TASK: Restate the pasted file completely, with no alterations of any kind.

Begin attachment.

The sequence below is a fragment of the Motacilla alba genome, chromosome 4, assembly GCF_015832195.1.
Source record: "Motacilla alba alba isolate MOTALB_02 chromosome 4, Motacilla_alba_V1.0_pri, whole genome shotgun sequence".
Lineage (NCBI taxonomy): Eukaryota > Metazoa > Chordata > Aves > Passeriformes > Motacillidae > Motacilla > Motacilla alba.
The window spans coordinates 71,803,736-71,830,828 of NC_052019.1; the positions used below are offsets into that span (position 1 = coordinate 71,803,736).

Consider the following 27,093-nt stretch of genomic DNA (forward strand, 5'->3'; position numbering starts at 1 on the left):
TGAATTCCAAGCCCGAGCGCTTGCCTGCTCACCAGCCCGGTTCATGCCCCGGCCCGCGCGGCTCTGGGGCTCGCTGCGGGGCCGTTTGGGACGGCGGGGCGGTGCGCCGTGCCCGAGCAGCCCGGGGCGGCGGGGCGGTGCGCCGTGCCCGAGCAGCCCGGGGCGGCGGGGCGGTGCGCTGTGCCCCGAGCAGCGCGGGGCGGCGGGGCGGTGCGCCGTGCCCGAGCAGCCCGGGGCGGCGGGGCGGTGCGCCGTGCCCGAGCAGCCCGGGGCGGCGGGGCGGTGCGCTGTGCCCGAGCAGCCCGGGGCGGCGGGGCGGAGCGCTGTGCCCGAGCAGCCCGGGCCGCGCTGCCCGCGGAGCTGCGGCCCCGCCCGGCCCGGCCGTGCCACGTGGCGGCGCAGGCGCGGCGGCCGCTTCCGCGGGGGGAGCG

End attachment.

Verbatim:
The sequence below is a fragment of the Motacilla alba genome, chromosome 4, assembly GCF_015832195.1.
Source record: "Motacilla alba alba isolate MOTALB_02 chromosome 4, Motacilla_alba_V1.0_pri, whole genome shotgun sequence".
Lineage (NCBI taxonomy): Eukaryota > Metazoa > Chordata > Aves > Passeriformes > Motacillidae > Motacilla > Motacilla alba.
The window spans coordinates 71,803,736-71,830,828 of NC_052019.1; the positions used below are offsets into that span (position 1 = coordinate 71,803,736).

Consider the following 27,093-nt stretch of genomic DNA (forward strand, 5'->3'; position numbering starts at 1 on the left):
TGAATTCCAAGCCCGAGCGCTTGCCTGCTCACCAGCCCGGTTCATGCCCCGGCCCGCGCGGCTCTGGGGCTCGCTGCGGGGCCGTTTGGGACGGCGGGGCGGTGCGCCGTGCCCGAGCAGCCCGGGGCGGCGGGGCGGTGCGCCGTGCCCGAGCAGCCCGGGGCGGCGGGGCGGTGCGCTGTGCCCCGAGCAGCGCGGGGCGGCGGGGCGGTGCGCCGTGCCCGAGCAGCCCGGGGCGGCGGGGCGGTGCGCCGTGCCCGAGCAGCCCGGGGCGGCGGGGCGGTGCGCTGTGCCCGAGCAGCCCGGGGCGGCGGGGCGGAGCGCTGTGCCCGAGCAGCCCGGGCCGCGCTGCCCGCGGAGCTGCGGCCCCGCCCGGCCCGGCCGTGCCACGTGGCGGCGCAGGCGCGGCGGCCGCTTCCGCGGGGGGAGCG